Sagun Saxena, co-founder and Chief Innovation Officer of KOKO Networks, is a company operating in Kenya and India that builds and deploys a dense network of kiosks inside local corner stores that distribute bio-ethanol for the modern cookers they sell. This is the third episode in our second 3-part series on invention-based entrepreneurs, supported by The Lemelson Foundation. The series aims to provide unique insights into some of the challenges and workarounds faced by entrepreneurs creating hardware products in emerging markets.
On this episode you will learn:
- A description of the physical product, and how KOKO customers use this on a day-to-day basis. 0:58.
- KOKO deploys dense networks of KOKOpoints inside neighborhood stores across the city, which communicate real-time with the KOKO Cloud.
- Customers can buy KOKO Cookers, refill their KOKO Canisters with KOKO Fuel, and access other useful products and services.
- The India team supports the engineering and manufacturing of KOKO Fuel, and the first commercial market they are targeting is East Africa, specifically Nairobi, which already has 700 KOKOpoint dispensers throughout the city. 3:10.
- Target is to get around 200-250 households around each dispenser location.
- Long term goal is to be in at least 40 to 50 major metropolitan areas across Sub-Saharan Africa.
- How they move highly flammable liquid around the city and partner with large oil companies which already have the infrastructure in place at scale. 6:45
- Why they decided to manufacture in India versus locally in Kenya. 10:45.
- Cost considerations, and many other factors including logistics.
- Pros: engineering skills in product iteration, moving product in and out of India easier for global markets, density of suppliers, stable/cheap energy (electricity), and contract workers. 15:00.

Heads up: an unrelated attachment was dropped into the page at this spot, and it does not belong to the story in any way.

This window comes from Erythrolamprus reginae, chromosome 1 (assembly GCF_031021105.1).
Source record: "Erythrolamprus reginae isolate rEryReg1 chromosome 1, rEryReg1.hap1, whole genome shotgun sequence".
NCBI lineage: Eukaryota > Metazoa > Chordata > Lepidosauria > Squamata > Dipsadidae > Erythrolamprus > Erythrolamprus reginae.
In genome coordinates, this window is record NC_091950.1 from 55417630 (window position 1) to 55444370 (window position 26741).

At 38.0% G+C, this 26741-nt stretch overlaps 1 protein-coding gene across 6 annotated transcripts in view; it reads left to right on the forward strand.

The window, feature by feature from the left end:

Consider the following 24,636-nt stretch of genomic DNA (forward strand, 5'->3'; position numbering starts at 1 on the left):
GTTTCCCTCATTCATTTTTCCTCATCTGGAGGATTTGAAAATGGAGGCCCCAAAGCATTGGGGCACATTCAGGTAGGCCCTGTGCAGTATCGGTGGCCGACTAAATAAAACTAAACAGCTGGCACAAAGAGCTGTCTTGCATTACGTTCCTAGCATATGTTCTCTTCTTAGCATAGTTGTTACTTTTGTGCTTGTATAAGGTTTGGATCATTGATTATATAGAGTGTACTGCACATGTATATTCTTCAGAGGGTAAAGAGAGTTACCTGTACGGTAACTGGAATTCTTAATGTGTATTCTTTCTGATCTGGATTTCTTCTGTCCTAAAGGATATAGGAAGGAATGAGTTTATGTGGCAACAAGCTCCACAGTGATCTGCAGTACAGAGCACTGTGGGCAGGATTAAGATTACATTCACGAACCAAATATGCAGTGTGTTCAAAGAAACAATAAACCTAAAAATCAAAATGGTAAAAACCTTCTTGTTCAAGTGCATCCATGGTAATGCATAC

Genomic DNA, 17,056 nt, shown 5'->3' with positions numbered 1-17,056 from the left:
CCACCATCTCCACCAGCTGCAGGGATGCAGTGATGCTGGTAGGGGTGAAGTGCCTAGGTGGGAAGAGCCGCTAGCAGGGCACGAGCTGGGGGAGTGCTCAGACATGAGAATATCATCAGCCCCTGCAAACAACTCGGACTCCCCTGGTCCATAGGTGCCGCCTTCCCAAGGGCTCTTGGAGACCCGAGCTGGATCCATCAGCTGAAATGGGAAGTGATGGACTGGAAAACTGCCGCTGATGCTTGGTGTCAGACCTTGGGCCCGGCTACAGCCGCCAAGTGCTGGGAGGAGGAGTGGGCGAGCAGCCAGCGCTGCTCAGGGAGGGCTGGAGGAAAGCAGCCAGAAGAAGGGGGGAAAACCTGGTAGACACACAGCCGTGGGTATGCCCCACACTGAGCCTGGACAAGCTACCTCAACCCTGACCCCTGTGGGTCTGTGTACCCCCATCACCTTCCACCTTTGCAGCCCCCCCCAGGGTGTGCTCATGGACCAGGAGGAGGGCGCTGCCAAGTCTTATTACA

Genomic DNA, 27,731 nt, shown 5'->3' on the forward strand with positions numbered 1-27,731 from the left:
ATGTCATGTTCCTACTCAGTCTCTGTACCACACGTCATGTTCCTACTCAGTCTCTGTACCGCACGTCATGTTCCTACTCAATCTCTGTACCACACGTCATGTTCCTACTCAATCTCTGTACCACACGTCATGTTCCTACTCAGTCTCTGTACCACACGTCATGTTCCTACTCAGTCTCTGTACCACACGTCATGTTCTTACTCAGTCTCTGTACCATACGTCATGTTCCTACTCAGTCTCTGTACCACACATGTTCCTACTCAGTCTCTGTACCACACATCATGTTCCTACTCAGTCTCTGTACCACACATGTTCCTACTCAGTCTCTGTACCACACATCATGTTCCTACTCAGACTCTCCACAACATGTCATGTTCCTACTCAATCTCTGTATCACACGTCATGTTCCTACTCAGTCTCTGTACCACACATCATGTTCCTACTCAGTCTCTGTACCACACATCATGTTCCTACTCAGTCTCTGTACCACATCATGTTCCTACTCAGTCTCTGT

- Cons: Long logistics chain (India is far away), Kenya import uncertainty especially with import taxes of new products not yet categorized. 18:45.
- Top level tips on achieving compliance with regulations. 21:15.
- Chose this market because clean cooking is a priority for the government, Kenya has a reputation of innovation, and other countries in the region respect how the Kenyan Bureau of Standards (KEBs) looks at new technology – a regulatory body that has a rigorous process for supporting innovation and making new products available.
- Partnerships with established players adds to credibility. Organizations like gearbox (tied to universities), plus commercial partners like Vivo Energies (the Shell brand) which has world class facilities 25:17.
- How they mobilized capital for hardware with just a prototype. First, articulated a vision, then tried to demonstrate demand (ie. consumer appetite at their price points). 27:20.
- Co-founders had quit their other activities and their basic consumer demand pilot was self-funded 31:18.
Resources from this episode:
Connect with Sagun: